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JUnit 5 Conditions: @Enabled, @Disabled, Customized

A detailed look at @Disabled, its conditional counterparts, and how to create custom conditions that allow us to flexibly disable test methods.

It is time to combine two topics that we've been exploring in the past: conditions like @DisabledOnOs and @DisabledOnJre on the one hand and extending JUnit 5 with custom behavior on the other hand. In that last post I left you with the promise to look at conditions, which allow us to define flexible criteria for (de)activating tests, just like the built-in @Disabled.../@Enabled... annotations.

I'll start by giving you a run-down of Jupiter's conditions before having a quick look at their implementation to prepare you for the last part: creating custom conditions. Conditions are a great way to get started with extensions because they are so easy to write and make a test suite so much more readable than checking the same condition in the test methods.

Conditions In JUnit 5

Besides @Disabled, which unconditionally disables either a single test method or an entire test class, depending on where it is applied, Jupiter comes with four conditions. They evaluate the operating system, the Java version, a system property, or an environment variable:

@DisabledOnOs / @EnabledOnOs: Given either a single or multiple values of the OS enum, tests can be disabled on selected operating systems.

@DisabledOnJre / @EnabledOnJre: Given either a single or multiple values of the JRE enum, tests can be disabled when the suite runs on selected Java versions.

@DisabledIfSystemProperty / @EnabledIfSystemProperty: These conditions have two attributes, named and matches. The first names a specific system property (surprise!) and the second is a regular expression that is matched against the property's value. If it matches, the test ist disabled or not (depending on which annotation you use).

@DisabledIfEnvironmentVariable / @EnabledIfEnvironmentVariable: Work exactly like @DisabledIfSystemProperty and @EnabledIfSystemProperty, but check environment variables, not system properties.

These conditions always come in two variants, @Disabled... and @Enabled..., but it is important to understand that enabled on X really just means disabled on everything but X. That becomes relevant when you use several conditions of different kinds: As soon as one of them disables a test, the test does not run, no matter what other @Enabled... conditions might have to say about that:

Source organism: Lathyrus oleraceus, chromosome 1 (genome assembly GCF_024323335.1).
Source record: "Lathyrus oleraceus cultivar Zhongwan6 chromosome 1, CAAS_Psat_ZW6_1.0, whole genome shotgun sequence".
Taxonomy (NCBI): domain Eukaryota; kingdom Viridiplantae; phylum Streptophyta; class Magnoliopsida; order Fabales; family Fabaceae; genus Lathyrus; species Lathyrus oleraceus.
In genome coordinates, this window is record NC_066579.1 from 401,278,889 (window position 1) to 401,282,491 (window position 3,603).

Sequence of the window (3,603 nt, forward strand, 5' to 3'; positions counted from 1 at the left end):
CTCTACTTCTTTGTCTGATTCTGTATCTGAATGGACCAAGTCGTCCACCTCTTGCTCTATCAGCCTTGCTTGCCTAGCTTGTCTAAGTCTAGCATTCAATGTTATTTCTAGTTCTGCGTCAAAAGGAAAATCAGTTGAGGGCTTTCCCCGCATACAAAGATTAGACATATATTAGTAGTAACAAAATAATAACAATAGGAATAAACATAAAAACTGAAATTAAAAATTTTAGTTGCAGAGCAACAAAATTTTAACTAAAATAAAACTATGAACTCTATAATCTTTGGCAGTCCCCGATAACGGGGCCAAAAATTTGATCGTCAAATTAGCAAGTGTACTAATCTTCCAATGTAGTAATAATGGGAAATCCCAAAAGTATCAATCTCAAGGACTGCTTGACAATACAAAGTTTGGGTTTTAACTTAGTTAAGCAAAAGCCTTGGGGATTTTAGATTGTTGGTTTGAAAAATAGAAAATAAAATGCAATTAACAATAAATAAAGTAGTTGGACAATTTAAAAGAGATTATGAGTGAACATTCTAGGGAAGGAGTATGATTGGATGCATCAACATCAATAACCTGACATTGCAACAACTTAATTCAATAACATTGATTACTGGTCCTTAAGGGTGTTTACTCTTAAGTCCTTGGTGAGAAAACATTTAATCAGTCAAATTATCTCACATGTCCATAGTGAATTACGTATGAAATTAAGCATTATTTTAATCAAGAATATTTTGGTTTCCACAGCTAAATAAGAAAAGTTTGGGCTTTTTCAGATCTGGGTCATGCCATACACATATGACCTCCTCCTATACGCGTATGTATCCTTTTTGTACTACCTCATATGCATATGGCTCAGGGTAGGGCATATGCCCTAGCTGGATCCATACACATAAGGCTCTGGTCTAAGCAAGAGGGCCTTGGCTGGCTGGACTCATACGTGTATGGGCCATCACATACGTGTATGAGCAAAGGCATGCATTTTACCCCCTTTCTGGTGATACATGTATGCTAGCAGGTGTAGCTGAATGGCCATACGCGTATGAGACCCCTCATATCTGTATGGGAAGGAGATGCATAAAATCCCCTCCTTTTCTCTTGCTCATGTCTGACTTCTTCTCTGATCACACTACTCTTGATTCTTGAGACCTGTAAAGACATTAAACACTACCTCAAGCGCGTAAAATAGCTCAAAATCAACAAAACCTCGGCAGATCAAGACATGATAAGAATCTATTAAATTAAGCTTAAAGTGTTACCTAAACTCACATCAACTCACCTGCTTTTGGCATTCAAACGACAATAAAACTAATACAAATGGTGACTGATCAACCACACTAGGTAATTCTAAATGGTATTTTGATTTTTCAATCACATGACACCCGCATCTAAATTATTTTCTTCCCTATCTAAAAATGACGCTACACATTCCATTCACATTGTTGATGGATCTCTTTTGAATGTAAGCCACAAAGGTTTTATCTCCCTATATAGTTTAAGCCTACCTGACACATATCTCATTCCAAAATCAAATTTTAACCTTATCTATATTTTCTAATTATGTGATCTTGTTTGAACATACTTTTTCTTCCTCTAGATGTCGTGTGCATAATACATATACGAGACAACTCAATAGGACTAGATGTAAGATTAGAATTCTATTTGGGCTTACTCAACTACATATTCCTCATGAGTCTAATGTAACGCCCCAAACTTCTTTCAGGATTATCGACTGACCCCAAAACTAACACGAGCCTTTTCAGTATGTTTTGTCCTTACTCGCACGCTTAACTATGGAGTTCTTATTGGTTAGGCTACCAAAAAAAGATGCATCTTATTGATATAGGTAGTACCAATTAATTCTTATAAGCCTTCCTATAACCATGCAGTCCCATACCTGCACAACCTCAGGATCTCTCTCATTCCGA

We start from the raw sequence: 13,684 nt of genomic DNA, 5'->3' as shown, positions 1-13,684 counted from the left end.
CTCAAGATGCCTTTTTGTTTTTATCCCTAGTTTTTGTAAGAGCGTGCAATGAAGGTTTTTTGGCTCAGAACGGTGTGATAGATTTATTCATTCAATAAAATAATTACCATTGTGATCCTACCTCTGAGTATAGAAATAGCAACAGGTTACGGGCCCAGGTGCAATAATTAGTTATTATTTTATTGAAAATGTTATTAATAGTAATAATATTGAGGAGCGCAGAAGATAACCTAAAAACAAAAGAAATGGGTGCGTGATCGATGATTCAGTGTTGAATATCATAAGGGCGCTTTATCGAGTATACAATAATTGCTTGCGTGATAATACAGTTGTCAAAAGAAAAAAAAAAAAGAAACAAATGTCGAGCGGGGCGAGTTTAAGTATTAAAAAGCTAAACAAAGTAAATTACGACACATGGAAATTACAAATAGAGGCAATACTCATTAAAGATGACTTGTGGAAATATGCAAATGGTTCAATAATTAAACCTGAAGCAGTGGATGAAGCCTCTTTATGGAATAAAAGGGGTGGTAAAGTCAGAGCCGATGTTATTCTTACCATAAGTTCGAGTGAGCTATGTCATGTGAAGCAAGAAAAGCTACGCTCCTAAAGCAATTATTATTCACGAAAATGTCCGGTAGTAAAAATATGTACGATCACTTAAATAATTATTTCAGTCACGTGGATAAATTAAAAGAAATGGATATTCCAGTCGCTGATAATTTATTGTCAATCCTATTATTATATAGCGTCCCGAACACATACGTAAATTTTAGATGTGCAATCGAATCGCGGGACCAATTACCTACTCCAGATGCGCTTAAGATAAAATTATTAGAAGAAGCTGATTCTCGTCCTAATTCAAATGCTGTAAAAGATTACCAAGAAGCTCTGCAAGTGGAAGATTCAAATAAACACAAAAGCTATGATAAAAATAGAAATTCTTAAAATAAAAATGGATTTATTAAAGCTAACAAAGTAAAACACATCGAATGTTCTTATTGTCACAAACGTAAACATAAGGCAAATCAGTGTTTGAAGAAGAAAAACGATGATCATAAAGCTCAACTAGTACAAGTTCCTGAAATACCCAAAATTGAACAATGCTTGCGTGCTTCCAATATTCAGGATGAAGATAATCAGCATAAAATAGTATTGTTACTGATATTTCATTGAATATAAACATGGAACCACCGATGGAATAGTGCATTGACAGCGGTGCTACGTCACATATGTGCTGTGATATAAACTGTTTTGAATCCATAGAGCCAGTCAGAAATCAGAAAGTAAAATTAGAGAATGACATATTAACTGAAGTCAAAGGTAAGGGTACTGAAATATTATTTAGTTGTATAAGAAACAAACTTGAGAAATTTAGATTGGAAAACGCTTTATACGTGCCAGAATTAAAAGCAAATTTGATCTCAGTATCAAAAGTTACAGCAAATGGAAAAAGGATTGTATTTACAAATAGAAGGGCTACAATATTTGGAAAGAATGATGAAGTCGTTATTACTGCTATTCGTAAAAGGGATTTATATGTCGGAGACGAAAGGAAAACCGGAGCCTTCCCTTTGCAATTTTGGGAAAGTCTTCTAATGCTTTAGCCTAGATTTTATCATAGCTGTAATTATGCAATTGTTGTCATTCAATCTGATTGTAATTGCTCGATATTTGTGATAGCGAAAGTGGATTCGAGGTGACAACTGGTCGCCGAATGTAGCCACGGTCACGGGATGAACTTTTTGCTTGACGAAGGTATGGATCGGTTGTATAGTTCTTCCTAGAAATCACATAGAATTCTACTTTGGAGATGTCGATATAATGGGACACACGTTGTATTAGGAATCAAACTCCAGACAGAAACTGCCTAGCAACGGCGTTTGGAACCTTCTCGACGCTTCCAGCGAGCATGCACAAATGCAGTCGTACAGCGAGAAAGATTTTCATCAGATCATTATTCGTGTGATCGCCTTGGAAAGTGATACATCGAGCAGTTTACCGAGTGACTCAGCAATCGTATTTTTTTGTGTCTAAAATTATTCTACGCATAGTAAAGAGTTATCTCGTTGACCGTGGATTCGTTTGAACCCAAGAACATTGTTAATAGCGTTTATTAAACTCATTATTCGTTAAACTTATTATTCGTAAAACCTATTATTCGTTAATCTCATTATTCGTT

@Enabled...(X) doesn't "enable on X", rather it "disables on everything but X"
@Test
@EnabledOnOs({ LINUX, SOLARIS }) // disabled on all but Linux, Solaris
@DisabledOnJre(JAVA_8)           // disabled on Java 8
@EnabledIfSystemProperty(        // disabled on all but 64bit OS
	named = "os.arch", matches = ".*64.*")
@EnabledIfEnvironmentVariable(   // disabled unless `ENV` is `ci`
	named = "ENV", matches = "ci")
void test() {
	// doesn't run on Linux with Java 10 because `@EnabledOnOs` doesn't
	// really _enable_ the test as much as _not disable_ it
}

You should only ever use one condition of the same kind because JUnit only evaluates the first it finds - all others are silently ignored.

Disabling All Conditions

You will sometimes want to run disabled tests to find out whether they indeed break under the avoided circumstances. Don't worry, you don't have to remove all @Disabled... annotations. Instead configure JUnit with the parameter junit.jupiter.conditions.deactivate.

The given value is interpreted as a glob pattern against which the class name of each ExecutionCondition implementation (see below) is compared. If they match, the condition will be ignored and the test hence be activated. With * you can deactivate all conditions and hence run all tests.

One way to pass this parameter is as a system property with -Djunit.jupiter.conditions.deactivate=*.

Extension Points For Conditions

Remember what we said about extension points? No? In short: There's a bunch of them and each relates to a specific interface. Implementations of these interfaces can be handed to JUnit (for example, with with the @ExtendWith annotation) and it calls them at the appropriate time.

For conditions, there is the interface ExecutionCondition:

public interface ExecutionCondition extends Extension {

	/**
	 * Evaluate this condition for the supplied ExtensionContext.
	 *
	 * An enabled result indicates that the container or test should
	 * be executed; whereas, a disabled result indicates that the
	 * container or test should not be executed.
	 */
	ConditionEvaluationResult evaluate(ExtensionContext context);

}

And that's already pretty much it. Any condition has to implement that interfaces and execute the required checks in its evaluate implementation.

@Disabled

The easiest condition is one that is not even evaluated: We simply always disable the test if the annotation is present. That's how @Disabled works:

@Target({ ElementType.TYPE, ElementType.METHOD })
@Retention(RetentionPolicy.RUNTIME)